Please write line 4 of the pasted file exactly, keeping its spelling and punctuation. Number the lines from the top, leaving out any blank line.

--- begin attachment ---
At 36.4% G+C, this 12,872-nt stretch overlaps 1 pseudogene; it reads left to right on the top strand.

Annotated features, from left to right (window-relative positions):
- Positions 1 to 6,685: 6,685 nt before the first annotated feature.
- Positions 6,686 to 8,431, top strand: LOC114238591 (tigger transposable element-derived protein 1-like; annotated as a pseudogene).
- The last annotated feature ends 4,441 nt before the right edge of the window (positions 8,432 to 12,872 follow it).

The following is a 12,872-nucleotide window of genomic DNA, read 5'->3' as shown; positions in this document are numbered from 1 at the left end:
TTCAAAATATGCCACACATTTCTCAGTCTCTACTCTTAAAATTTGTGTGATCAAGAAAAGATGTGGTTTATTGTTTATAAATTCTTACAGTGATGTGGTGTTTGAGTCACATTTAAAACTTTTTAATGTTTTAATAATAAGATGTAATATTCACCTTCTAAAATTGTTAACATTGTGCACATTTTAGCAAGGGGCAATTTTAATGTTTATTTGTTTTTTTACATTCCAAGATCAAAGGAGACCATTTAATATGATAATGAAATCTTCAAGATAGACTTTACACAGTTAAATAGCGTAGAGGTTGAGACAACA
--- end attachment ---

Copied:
- Positions 6,686 to 8,431, top strand: LOC114238591 (tigger transposable element-derived protein 1-like; annotated as a pseudogene).